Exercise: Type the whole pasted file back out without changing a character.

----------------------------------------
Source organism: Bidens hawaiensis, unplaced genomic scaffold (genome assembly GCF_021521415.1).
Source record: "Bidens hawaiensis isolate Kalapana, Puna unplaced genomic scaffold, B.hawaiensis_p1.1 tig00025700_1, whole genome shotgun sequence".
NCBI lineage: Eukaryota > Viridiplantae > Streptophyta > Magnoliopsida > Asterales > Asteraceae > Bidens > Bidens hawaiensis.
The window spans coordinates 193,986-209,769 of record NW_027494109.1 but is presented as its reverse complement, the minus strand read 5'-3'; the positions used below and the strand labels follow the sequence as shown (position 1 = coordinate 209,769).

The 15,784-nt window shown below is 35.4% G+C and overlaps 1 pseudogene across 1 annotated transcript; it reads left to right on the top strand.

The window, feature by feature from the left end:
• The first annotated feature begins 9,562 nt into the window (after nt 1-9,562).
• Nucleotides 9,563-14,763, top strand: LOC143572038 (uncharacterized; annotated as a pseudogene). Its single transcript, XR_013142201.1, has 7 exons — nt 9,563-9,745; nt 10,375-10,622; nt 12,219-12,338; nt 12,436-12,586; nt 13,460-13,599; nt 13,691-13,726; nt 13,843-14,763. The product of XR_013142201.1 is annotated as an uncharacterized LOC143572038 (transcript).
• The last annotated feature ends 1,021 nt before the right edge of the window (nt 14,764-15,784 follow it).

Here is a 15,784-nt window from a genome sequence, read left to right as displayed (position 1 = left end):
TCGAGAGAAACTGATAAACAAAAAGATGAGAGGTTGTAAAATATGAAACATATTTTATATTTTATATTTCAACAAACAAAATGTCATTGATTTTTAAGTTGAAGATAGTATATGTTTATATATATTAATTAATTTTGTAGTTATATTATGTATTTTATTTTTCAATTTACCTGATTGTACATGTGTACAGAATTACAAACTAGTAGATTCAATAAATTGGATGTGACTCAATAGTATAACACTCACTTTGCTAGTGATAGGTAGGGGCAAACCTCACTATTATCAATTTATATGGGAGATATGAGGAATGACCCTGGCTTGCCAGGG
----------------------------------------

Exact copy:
Source organism: Bidens hawaiensis, unplaced genomic scaffold (genome assembly GCF_021521415.1).
Source record: "Bidens hawaiensis isolate Kalapana, Puna unplaced genomic scaffold, B.hawaiensis_p1.1 tig00025700_1, whole genome shotgun sequence".
NCBI lineage: Eukaryota > Viridiplantae > Streptophyta > Magnoliopsida > Asterales > Asteraceae > Bidens > Bidens hawaiensis.
The window spans coordinates 193,986-209,769 of record NW_027494109.1 but is presented as its reverse complement, the minus strand read 5'-3'; the positions used below and the strand labels follow the sequence as shown (position 1 = coordinate 209,769).

The 15,784-nt window shown below is 35.4% G+C and overlaps 1 pseudogene across 1 annotated transcript; it reads left to right on the top strand.

The window, feature by feature from the left end:
• The first annotated feature begins 9,562 nt into the window (after nt 1-9,562).
• Nucleotides 9,563-14,763, top strand: LOC143572038 (uncharacterized; annotated as a pseudogene). Its single transcript, XR_013142201.1, has 7 exons — nt 9,563-9,745; nt 10,375-10,622; nt 12,219-12,338; nt 12,436-12,586; nt 13,460-13,599; nt 13,691-13,726; nt 13,843-14,763. The product of XR_013142201.1 is annotated as an uncharacterized LOC143572038 (transcript).
• The last annotated feature ends 1,021 nt before the right edge of the window (nt 14,764-15,784 follow it).

Here is a 15,784-nt window from a genome sequence, read left to right as displayed (position 1 = left end):
TCGAGAGAAACTGATAAACAAAAAGATGAGAGGTTGTAAAATATGAAACATATTTTATATTTTATATTTCAACAAACAAAATGTCATTGATTTTTAAGTTGAAGATAGTATATGTTTATATATATTAATTAATTTTGTAGTTATATTATGTATTTTATTTTTCAATTTACCTGATTGTACATGTGTACAGAATTACAAACTAGTAGATTCAATAAATTGGATGTGACTCAATAGTATAACACTCACTTTGCTAGTGATAGGTAGGGGCAAACCTCACTATTATCAATTTATATGGGAGATATGAGGAATGACCCTGGCTTGCCAGGG